I will confess that there are times that I fall asleep during a movie….Okay, I will confess that most of the time I fall asleep when I’m attempting to watch a movie. Basically, if you let me sit down on a comfortable couch, in a quieted, darkened room for any length of time, my breathing will change to snoring in a matter of moments. So, I find myself awakening as the closing credits are scrolling up the screen and I’ll ask, “Was it a good movie?” Then I’ll politely listen to each child’s position on the film’s merits or failures, and try to form some concept of how the film handled its presentation of life. While it’s admirable that I want to have a discussion with my children about what they just watched, I really need to stay alert through the whole film so that I can interact with them more than just a nodding of my head or a random “Oh?” So, I’ll work on increasing my caffeine levels before family movie nights. More importantly, however, I need to return to a series of questions that I used when I was in college and was required to read some less-than-stellar works of literature for my English education degree.
In Leland Ryken’s Windows to the World, a phenomenal resource on examining literature, Mr. Ryken lists a variety of questions that can be used to establish a framework of ideas or a map of various worldview landmarks that will help the reader to determine the author’s intent. Many of those same questions can be used in the context of watching a film, and are directly related to this whole concept of looking at the movie’s storyline to help decode the movie’s worldview. Consider some of the questions Ryken posits:
- What do the characters in the movie value most? For what do they strive? What motivates them? What are their preoccupations, as revealed by their thoughts, actions, and words?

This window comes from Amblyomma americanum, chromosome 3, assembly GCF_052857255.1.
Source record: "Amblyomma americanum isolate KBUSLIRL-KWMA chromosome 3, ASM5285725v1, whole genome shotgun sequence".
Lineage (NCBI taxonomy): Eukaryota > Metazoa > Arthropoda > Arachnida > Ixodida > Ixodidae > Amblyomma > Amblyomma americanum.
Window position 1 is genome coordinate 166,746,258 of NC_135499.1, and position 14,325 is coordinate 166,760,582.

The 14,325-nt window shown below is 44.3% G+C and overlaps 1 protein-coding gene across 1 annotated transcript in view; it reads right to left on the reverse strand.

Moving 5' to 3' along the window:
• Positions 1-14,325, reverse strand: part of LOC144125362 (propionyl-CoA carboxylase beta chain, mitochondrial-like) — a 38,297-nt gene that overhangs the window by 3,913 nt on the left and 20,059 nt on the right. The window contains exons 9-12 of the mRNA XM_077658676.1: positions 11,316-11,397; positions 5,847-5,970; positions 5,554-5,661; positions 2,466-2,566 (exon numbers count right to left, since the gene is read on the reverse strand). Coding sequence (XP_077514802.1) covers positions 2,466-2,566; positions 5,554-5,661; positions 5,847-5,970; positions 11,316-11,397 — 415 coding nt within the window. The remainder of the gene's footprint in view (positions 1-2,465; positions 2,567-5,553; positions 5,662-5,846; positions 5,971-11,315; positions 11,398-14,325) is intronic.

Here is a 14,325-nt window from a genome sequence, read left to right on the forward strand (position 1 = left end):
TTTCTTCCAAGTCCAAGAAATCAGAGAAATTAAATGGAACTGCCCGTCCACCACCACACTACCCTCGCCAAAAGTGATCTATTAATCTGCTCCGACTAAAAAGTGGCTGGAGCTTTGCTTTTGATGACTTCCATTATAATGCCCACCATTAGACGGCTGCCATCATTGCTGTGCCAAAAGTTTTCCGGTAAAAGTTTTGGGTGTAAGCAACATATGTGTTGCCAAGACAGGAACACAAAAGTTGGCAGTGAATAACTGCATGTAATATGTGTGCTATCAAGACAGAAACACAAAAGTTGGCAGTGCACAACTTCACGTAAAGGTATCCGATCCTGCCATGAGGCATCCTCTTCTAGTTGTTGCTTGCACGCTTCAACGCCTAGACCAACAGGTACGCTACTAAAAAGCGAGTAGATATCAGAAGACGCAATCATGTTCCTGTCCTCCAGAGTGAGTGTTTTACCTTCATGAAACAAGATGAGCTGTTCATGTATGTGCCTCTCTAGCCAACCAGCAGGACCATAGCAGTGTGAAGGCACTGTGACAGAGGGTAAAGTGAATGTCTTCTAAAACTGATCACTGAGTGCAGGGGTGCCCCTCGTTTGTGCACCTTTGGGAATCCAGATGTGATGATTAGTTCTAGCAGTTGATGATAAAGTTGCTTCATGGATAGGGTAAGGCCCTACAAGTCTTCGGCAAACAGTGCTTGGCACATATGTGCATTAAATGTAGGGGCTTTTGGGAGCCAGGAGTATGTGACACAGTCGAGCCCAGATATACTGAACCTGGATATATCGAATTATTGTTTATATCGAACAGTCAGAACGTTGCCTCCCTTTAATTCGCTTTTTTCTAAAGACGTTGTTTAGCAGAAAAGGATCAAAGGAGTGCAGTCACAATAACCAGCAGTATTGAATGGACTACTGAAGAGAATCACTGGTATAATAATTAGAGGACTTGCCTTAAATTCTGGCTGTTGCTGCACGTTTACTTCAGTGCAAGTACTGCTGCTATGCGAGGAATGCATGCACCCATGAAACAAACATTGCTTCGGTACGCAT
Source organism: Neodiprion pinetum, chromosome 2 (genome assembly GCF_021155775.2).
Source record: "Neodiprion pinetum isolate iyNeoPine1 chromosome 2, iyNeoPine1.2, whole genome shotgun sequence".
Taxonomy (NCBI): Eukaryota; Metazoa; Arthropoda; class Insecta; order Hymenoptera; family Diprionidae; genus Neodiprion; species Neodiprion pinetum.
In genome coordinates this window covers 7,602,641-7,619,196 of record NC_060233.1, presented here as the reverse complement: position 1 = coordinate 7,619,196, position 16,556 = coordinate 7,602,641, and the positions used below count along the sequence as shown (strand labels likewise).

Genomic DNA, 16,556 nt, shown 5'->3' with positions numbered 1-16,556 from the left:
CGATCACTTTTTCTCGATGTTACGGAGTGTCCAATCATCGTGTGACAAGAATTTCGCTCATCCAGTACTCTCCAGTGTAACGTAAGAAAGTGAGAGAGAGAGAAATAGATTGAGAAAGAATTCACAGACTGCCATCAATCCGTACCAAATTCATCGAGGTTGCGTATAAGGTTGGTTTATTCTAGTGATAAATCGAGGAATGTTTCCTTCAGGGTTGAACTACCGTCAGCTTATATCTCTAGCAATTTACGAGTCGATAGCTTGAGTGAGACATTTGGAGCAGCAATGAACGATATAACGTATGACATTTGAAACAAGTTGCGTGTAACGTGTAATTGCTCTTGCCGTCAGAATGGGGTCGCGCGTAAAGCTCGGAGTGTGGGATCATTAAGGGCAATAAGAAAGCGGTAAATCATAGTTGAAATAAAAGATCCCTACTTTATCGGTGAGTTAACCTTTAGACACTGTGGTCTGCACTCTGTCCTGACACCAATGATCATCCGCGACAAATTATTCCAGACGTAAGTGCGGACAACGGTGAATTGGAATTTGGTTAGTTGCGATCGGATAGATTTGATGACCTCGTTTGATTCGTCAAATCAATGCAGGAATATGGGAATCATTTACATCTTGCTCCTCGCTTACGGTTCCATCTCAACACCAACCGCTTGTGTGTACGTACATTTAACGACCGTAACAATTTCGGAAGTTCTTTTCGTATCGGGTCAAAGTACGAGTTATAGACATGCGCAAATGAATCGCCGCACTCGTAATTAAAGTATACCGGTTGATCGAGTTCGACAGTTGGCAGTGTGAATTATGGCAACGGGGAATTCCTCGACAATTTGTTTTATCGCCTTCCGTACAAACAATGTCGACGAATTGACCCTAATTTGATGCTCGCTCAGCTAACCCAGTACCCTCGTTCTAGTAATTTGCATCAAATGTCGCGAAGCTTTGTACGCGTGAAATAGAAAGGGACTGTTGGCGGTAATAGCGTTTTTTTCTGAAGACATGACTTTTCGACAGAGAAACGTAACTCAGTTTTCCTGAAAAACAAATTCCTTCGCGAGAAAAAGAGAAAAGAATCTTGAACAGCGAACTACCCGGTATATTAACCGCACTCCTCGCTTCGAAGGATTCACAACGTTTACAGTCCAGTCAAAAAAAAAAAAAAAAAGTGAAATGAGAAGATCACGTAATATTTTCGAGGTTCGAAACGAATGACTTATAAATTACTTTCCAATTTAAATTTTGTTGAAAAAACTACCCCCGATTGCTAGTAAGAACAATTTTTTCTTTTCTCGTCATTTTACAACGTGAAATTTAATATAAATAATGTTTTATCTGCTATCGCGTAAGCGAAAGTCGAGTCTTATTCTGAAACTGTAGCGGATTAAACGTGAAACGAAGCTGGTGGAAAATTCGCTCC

- What kind of action do the characters (especially the hero) undertake? What is the nature of the experiment in living? What things test it or stand in its way? And what are the results that follow from the hero or any other characters living and acting as these characters did? Does the protagonist fail or succeed in the experiment in living?
- Do moral qualities such as good and evil and love and courage really exist? Do relationships among people or loyalties to institutions exist, or is only the individual regarded as real?
- What constitutes moral behavior toward other people or toward the physical world? How, if at all, can people have a relationship with God?
- According to the writer and/or characters, how should life be lived? What constitutes a good life?
to the characters/writer, what brings human fulfillment or happiness?
Virtue? Sex? Pleasure? Money? God? Physical objects?
How these questions are answered –either directly or indirectly in the film—will help a viewer determine the worldview being emphasized in any given work. That process will, in turn, help the viewer to discern whether it was a “good” movie or not.
In short, my discussions with my children about a movie needs to go beyond, “Was it a good movie?” That may be a decent way to start a conversation about the film they just watched, but I need to use Ryken’s questions to pull even more thinking and discerning from them. It’s not so much the “is it?” as the “why is it?” on which we need to focus.
 Ryken, Leland. Windows to the World: Literature in Christian Perspective. (Grand Rapids, MI: Zondervan Publishing House, 1985.), 138-140.